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So, the postdoc is going ok and there might be one or two publications after a few months. However, I've realized that I'd like to move forward and start applying to industry jobs.

Now, my concern is whether having a few-month postdoc in the resume/CV might hurt, and I wonder what would be the minimal "ok" length for a postdoc. I have the feeling that an ultra-short postdoc might seem suspicious to a recruiter (it may look like I was ultra-bad and was kicked out, which is not the case).

While some people would claim "leave the postdoc ASAP, especially if you want to go to industry", I was wondering whether something around 6-8 months is fine..., or maybe I should wait >= 1 year.

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    If you have 1-2 publications to show after a few months, isn't that evidence enough that your postdoc time was very productive, i.e., successful? This detail might however be lost when people glance over a CV. Note: PhD student here, thus I cannot talk from experience. – workingonit Jul 24 '17 at 5:34
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    Maybe it is better to ask this question on The Workplace to get the perspective of the industry people. Here you will mostly find academics. – Federico Poloni Jul 24 '17 at 5:57
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    Some postdoc positions may only be 6 months long (I think 3 has occurred but I can't remember exactly). – Jessica B Jul 24 '17 at 7:25
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    My question in a job interview would probably be "Why did you start the postdoc, in the first place?". What would your answer be? – AnoE Jul 24 '17 at 9:22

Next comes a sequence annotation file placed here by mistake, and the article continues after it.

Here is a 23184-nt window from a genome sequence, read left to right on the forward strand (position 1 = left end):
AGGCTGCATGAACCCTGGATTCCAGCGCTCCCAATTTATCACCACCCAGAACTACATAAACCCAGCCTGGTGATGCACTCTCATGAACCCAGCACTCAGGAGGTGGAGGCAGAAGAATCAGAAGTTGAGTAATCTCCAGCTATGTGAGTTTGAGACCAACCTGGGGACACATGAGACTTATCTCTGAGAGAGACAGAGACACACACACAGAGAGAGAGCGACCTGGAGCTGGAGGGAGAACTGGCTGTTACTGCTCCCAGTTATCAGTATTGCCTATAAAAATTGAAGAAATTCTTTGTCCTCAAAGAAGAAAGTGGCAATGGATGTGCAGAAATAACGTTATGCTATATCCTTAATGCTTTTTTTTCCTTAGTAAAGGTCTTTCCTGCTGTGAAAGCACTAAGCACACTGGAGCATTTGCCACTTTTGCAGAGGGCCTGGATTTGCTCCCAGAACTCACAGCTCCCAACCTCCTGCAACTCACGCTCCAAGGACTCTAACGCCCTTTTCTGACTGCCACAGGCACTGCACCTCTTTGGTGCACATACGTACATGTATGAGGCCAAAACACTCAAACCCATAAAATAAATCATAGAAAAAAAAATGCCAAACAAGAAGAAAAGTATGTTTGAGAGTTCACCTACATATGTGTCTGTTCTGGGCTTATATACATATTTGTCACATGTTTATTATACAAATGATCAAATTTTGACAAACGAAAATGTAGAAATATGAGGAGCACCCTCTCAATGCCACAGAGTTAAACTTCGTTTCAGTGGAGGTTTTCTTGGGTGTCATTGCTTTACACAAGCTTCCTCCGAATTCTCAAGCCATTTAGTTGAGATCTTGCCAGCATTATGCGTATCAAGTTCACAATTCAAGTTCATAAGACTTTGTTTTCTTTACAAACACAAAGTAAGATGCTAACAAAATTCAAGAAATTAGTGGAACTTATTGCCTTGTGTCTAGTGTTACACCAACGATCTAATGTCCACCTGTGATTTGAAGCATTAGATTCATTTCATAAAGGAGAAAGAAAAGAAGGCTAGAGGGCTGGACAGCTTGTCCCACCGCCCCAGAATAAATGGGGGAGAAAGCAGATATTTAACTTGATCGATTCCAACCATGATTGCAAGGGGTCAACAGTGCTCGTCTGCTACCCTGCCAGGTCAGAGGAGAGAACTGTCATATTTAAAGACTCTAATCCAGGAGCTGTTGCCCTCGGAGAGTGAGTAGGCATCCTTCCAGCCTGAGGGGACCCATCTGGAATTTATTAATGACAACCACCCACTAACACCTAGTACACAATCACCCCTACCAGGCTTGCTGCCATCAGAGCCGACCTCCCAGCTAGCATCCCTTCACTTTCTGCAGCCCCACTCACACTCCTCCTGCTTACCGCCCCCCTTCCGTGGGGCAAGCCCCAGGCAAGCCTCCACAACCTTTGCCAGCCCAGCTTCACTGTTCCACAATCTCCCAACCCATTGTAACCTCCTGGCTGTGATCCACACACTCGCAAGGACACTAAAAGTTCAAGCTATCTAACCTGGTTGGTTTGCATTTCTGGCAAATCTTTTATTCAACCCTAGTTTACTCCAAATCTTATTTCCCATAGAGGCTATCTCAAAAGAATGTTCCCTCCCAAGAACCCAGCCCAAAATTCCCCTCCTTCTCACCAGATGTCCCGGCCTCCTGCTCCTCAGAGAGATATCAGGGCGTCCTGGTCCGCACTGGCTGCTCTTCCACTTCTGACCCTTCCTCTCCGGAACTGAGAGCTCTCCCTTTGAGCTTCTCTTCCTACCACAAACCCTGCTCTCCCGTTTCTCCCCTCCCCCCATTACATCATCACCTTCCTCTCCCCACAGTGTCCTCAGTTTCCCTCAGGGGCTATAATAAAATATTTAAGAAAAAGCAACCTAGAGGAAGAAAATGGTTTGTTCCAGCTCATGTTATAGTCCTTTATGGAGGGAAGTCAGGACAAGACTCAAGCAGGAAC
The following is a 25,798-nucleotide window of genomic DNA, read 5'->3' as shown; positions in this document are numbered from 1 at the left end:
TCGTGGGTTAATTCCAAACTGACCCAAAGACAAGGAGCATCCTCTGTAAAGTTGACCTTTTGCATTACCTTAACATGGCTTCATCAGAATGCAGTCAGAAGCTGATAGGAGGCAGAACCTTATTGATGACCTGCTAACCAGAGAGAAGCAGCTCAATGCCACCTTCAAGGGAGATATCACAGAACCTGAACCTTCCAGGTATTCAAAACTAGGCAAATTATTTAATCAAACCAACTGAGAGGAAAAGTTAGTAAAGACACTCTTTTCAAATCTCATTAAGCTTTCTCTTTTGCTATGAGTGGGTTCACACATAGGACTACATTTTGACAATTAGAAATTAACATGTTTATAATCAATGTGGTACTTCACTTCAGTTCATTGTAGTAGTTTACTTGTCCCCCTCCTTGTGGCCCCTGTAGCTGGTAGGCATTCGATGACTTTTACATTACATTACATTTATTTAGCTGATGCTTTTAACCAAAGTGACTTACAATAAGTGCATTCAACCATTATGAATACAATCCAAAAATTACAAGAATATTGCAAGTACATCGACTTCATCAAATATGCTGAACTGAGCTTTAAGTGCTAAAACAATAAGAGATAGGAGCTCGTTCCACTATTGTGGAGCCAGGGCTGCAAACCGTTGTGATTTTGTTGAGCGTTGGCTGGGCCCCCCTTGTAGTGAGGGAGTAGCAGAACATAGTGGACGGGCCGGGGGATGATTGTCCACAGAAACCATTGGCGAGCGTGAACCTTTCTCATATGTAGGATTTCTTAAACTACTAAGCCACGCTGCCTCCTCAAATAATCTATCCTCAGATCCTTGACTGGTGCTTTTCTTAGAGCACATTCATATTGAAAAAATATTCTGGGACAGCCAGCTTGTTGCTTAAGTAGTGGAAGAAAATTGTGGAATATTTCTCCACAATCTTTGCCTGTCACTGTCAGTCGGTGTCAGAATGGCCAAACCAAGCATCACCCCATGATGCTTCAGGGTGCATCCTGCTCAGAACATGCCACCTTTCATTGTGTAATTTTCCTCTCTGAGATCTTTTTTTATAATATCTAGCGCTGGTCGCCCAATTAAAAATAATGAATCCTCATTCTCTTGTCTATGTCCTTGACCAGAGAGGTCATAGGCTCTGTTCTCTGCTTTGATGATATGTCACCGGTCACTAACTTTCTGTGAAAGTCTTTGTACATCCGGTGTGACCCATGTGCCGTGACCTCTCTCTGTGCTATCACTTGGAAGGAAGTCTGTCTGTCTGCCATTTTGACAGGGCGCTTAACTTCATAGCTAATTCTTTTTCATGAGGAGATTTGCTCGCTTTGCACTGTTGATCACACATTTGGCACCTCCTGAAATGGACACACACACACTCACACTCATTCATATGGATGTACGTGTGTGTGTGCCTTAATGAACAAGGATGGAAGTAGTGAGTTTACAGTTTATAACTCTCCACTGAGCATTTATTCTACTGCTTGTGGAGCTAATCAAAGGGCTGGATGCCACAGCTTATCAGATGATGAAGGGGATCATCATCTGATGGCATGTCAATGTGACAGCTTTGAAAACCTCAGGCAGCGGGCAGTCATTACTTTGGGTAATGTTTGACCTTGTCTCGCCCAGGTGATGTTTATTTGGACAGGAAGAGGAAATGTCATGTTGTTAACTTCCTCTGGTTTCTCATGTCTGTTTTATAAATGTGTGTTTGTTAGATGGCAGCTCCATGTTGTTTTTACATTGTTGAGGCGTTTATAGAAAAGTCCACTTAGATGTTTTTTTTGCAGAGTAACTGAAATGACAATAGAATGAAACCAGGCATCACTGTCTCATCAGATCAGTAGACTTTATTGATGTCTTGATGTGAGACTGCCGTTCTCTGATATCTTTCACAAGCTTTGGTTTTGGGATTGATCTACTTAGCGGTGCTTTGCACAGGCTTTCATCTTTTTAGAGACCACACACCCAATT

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    I'm voting to close this question as off-topic because it is about obtaining jobs outside academia. – David Richerby Jul 24 '17 at 22:19
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If you know that you are not interested in staying in academia, the common advice is indeed to go on the industrial job market as soon as possible.

Every month you stay in a lowly-paid postdoc, if you are not enjoying it and are not building an academic profile, is essentially wasted.

Your question is based on the somewhat suspicious premise that an industrial recruiter cares about how long you stayed in your postdoc, i.e., that your market value goes up by staying in a postdoc. I highly doubt that this is the case, but you can easily evaluate it yourself: go on the job market right now (without quitting your postdoc!) and see if you get offers that you find acceptable. If you do not (for whatever reason), you can still continue your postdoc and improve your market value on the side; if you do, well, quit within an appropriate time frame and start your new life.